A THREE-YEAR project has shown that several oilseed crops produce the same or better yields in tropical Queensland compared to trials in temperate climates, de-bunking decades of industry assumptions.
Cooperative Research Centre for Developing Northern Australia (CRCNA) and Grains Research and Development Corporation (GRDC) sponsored the research which was undertaken by Farmacist and Savannah Ag Consulting agronomists.
The trials were conducted from Emerald in Central Queensland to as far north as Laura in Far North Queensland.
They featured oilseed crops including canola, Indian mustard, carinata, soybeans, linseed, nigella, sunflower, camelina, safflower and black sesame.
Other than soybeans, none of the crops trialed are currently widely grown in northern Queensland.
Farmacist agronomist Nick Hill told the Developing Northern Australia (DNA) Conference this month that this project showed a clear path forward for oilseeds in the north.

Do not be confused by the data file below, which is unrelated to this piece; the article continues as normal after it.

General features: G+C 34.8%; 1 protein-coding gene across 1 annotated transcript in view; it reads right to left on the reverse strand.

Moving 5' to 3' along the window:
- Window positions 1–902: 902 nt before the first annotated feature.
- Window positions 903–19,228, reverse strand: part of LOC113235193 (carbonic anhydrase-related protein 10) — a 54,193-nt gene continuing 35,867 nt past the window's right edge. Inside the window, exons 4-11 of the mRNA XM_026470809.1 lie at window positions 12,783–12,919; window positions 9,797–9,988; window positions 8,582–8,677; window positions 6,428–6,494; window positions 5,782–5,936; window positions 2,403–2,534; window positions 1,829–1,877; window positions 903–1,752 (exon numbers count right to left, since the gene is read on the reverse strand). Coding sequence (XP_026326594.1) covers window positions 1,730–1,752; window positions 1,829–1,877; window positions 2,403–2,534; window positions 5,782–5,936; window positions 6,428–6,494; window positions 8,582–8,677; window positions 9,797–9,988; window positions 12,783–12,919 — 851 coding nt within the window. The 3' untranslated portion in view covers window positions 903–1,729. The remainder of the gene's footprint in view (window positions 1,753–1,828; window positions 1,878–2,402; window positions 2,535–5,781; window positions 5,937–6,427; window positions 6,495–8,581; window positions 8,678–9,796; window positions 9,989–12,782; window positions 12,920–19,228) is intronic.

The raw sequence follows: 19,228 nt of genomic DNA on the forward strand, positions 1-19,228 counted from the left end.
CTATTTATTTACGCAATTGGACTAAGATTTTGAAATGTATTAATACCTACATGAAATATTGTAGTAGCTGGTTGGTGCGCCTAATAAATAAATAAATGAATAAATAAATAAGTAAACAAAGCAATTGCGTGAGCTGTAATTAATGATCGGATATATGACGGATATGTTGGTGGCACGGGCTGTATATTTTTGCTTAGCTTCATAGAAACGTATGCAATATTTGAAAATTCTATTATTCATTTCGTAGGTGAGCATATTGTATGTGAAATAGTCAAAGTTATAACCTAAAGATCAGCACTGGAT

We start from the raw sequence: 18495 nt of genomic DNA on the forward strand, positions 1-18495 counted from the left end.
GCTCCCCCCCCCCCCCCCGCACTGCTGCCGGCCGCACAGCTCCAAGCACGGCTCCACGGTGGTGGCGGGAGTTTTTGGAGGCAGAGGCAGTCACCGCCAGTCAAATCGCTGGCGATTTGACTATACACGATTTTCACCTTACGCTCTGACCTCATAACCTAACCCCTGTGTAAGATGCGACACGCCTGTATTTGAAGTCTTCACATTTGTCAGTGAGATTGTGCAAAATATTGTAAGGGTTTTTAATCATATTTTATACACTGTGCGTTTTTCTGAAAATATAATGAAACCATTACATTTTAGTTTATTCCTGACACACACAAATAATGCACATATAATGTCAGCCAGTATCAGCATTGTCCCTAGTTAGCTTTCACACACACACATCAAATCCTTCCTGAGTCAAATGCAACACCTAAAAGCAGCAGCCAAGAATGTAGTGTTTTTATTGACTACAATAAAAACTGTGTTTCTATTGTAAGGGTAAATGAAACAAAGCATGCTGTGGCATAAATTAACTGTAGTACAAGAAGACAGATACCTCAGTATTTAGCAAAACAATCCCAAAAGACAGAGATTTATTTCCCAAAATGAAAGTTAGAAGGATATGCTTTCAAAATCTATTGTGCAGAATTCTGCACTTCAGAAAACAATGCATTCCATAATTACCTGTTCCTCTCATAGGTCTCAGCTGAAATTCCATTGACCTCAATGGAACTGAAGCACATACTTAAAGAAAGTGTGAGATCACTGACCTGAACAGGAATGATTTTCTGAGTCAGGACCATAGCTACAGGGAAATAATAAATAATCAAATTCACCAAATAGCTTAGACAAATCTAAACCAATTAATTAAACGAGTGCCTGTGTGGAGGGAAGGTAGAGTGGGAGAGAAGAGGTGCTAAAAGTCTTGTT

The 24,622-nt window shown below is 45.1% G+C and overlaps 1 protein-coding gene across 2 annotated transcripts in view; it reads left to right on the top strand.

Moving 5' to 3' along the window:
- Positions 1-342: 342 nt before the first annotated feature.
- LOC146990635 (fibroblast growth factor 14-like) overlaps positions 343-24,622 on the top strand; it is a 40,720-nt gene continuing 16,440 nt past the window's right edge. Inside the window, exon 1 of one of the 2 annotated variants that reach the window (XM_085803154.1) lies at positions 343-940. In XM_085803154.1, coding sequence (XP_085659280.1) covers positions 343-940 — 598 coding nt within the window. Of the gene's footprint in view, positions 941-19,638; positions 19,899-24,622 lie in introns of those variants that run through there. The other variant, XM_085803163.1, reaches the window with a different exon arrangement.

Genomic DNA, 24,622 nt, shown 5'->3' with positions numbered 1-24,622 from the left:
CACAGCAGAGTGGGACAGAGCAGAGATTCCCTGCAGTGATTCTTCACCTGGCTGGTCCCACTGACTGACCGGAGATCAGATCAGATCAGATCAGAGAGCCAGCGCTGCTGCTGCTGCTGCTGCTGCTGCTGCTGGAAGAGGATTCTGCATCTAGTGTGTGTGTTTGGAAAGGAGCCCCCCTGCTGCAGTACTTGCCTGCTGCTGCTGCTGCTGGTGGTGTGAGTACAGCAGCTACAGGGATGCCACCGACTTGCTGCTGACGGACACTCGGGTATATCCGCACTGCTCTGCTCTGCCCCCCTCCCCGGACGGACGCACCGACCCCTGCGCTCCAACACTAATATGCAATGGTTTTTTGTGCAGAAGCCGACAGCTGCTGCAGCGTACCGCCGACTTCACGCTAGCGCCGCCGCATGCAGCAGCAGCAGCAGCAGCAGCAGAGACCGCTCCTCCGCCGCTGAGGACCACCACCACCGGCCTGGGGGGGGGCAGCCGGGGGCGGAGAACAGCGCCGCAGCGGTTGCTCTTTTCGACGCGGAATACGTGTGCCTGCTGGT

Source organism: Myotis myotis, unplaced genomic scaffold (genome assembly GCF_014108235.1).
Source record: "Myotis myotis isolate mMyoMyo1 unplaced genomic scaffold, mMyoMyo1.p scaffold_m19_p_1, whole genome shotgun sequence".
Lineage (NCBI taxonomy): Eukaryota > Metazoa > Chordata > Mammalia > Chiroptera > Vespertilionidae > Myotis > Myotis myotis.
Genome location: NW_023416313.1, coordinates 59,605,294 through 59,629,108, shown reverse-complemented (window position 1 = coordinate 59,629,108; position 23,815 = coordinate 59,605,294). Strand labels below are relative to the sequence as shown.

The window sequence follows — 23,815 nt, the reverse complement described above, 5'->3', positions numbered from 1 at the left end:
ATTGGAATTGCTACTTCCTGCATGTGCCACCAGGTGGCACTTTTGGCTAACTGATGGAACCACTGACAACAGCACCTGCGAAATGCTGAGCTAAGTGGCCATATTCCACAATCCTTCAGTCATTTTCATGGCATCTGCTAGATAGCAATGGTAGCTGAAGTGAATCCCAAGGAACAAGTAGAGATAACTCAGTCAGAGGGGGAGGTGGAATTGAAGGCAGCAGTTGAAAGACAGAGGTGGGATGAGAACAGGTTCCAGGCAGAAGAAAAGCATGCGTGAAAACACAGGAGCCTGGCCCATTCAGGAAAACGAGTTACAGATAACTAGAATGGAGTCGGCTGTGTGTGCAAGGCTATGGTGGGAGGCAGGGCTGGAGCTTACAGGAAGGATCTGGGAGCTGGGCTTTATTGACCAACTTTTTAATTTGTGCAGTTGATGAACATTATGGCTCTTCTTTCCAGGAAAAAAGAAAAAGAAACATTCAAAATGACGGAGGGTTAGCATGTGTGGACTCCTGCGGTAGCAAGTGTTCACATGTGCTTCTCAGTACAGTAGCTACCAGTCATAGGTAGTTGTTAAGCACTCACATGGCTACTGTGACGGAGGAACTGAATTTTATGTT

“Overall from the crops that we have seen, the majority of them do have a good fit for northern Australia,” Mr Hill said.
“It is opening it up to a diversity of crops that can be grown here and grown here successfully, and with better outcomes than what are perceived by some.”
The clear standouts were canola which produced a 2.85 tonnes per hectare (t/ha) yield, higher than the 2.54t/ha outcome from the GRDC NVT Round up Ready trials, and safflower that had a 2.6t/ha yield and was over double the 1-1.2t/ha referenced by GRDC in 2017.
Sunflowers also demonstrated a yield improvement, with 1.57t/ha in the northern Queensland trials compared to the Sunflower Association of Australia’s 1.5t/ha reference; as did carinata which produced a 0.11t/ha yield increase.